Japanese Envoy to Visit Sri Lanka Rebels in Attempt to Avert Civil War

Security forces clamped down on Sri Lanka's Tamil-dominated Jaffna Peninsula on Monday to guard against anti-government demonstrations and a Japanese envoy said he would travel to a nearby area to try to meet rebels and avert a civil war.

Envoy Yasushi Akashi met with President Mahinda Rajapakse in Colombo and said he intended to go Tuesday to Kilinochchi, the Tamil Tigers' de-facto capital about 40 miles south of Jaffna, even though he had yet to secure a meeting with the rebels' leader.

Security forces, meanwhile, imposed a curfew on Jaffna and closed off the main highway linking the peninsula to the rest of the island to guard against anti-government demonstrations.

Renewed fighting between the rebels and government forces in recent weeks has threatened to re-ignite a civil war that cost 65,000 lives before a cease-fire brought a brief respite to the bloodshed in 2002.

Japan is Sri Lanka's largest aid donor and has taken an interest in building peace on the island nation, where more than 150 people have died in violence since April.

Akashi and Rajapakse discussed ways to get the rebels back to peace talks in Geneva, a senior official in Rajapakse's government said on condition of anonymity because he was not authorized to talk to the media.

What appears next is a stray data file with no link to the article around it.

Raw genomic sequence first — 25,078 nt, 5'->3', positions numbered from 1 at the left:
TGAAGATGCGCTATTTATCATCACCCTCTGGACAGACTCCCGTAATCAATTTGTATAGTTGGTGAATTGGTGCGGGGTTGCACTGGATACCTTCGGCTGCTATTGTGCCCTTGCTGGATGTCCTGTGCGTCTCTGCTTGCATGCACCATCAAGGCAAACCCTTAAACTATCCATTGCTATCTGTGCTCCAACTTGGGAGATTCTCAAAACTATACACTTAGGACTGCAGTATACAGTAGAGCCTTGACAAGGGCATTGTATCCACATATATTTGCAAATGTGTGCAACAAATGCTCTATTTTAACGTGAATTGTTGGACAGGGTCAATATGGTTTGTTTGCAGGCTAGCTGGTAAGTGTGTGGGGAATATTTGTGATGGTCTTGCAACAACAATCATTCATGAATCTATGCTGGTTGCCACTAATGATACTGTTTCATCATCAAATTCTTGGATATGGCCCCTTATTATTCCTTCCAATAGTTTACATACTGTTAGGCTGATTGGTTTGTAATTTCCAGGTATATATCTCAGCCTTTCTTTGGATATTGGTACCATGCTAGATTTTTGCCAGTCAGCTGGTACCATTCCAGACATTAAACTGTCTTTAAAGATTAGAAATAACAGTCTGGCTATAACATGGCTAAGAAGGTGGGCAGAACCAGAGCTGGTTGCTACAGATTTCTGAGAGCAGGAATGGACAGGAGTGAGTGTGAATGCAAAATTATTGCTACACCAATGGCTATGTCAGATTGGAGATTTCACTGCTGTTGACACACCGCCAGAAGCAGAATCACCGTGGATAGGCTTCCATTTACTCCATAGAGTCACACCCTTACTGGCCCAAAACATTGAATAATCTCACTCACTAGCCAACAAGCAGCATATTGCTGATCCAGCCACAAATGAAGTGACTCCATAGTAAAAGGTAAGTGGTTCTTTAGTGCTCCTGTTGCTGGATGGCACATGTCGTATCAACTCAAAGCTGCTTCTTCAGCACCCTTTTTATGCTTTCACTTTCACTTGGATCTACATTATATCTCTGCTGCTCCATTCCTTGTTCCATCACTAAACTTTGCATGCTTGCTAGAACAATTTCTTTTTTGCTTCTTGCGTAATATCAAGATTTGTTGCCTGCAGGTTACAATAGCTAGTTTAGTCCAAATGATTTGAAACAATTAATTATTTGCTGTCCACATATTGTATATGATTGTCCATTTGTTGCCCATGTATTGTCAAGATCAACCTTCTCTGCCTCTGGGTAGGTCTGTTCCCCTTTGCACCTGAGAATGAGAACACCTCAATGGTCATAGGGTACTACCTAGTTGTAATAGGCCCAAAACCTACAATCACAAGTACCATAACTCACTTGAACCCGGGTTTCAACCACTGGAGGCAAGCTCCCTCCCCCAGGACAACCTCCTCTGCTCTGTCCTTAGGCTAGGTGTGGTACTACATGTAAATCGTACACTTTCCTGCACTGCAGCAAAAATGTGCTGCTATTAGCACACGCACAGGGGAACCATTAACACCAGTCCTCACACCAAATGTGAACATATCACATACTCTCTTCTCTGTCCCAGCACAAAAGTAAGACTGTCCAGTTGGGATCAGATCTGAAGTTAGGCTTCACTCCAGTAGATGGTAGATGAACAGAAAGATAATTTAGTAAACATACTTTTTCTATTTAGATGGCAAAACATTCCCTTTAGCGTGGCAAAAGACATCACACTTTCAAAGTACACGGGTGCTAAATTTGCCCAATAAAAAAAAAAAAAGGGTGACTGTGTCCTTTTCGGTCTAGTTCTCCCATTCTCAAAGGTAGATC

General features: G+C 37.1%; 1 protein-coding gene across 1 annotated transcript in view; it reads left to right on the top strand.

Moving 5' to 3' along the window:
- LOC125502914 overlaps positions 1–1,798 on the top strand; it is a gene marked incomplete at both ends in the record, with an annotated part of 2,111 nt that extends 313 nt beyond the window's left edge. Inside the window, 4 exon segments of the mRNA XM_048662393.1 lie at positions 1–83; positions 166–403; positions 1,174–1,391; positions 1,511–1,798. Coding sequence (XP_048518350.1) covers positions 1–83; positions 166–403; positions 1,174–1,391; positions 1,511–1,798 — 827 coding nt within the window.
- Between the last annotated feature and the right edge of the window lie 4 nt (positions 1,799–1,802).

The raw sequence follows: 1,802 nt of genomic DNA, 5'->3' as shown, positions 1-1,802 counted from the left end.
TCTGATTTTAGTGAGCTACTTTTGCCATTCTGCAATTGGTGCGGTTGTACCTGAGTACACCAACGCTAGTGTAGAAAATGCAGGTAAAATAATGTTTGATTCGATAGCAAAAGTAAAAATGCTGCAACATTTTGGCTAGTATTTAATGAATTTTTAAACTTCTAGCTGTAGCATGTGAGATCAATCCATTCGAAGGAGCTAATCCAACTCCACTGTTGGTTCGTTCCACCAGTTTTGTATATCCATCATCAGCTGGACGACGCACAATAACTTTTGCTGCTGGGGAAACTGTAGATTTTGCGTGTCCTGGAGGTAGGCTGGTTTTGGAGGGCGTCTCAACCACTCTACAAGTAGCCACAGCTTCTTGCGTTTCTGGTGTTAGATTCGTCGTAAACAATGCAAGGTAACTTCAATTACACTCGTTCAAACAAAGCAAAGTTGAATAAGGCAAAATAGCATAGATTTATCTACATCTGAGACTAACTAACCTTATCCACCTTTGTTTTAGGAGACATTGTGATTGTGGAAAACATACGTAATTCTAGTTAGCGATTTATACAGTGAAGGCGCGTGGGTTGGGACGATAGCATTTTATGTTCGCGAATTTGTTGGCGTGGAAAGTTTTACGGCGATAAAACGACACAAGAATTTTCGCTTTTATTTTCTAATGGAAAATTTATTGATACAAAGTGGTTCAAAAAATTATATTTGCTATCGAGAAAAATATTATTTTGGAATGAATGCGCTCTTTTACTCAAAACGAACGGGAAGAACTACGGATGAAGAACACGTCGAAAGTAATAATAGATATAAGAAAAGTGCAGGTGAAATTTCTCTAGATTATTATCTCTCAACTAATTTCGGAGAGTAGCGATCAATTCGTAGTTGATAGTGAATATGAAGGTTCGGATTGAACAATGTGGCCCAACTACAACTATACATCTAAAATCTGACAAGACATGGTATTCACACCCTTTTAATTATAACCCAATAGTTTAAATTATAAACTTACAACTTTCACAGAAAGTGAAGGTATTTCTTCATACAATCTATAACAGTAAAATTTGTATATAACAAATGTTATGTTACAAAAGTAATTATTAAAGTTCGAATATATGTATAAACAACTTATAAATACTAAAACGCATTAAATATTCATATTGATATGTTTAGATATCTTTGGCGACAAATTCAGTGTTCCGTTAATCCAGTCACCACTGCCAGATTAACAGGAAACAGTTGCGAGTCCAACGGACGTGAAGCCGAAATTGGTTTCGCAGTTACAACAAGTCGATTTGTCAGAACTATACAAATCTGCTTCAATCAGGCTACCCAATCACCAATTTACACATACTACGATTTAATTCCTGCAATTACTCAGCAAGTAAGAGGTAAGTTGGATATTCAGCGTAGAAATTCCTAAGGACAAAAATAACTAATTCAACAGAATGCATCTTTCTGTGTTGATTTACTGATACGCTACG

The insurgents last month refused to participate in further talks.

Akashi told reporters after the meeting that he had learned through newspaper reports that top Tiger leader Vellupillai Prabhakaran was not interested in speaking with him. But he said he would go to Kilinochchi anyway "to find out whom I can meet."

In the latest violence, the rebels accuse the military of involvement in the reported disappearance of eight Tamil men after they were shot in a Hindu temple in Jaffna over the weekend, a charge the army denies.

The Liberation Tiger of Tamil Eelam said the men, who were sleeping in the temple, had disappeared and that blood stains in the temple suggested they had either been killed or wounded before being taken away.

Police imposed the curfew after pro-rebel groups said they would hold demonstrations against the latest round of killings and alleged abductions. However, the curfew does not apply in rebel-held territory such as Kilinochchi, where the rebels usually meet foreign dignitaries.

The rebels are demanding a homeland for the Tamil minority, claiming discrimination by the ethnic Sinhalese majority. The current government won an election last year with a pledge to maintain a single state.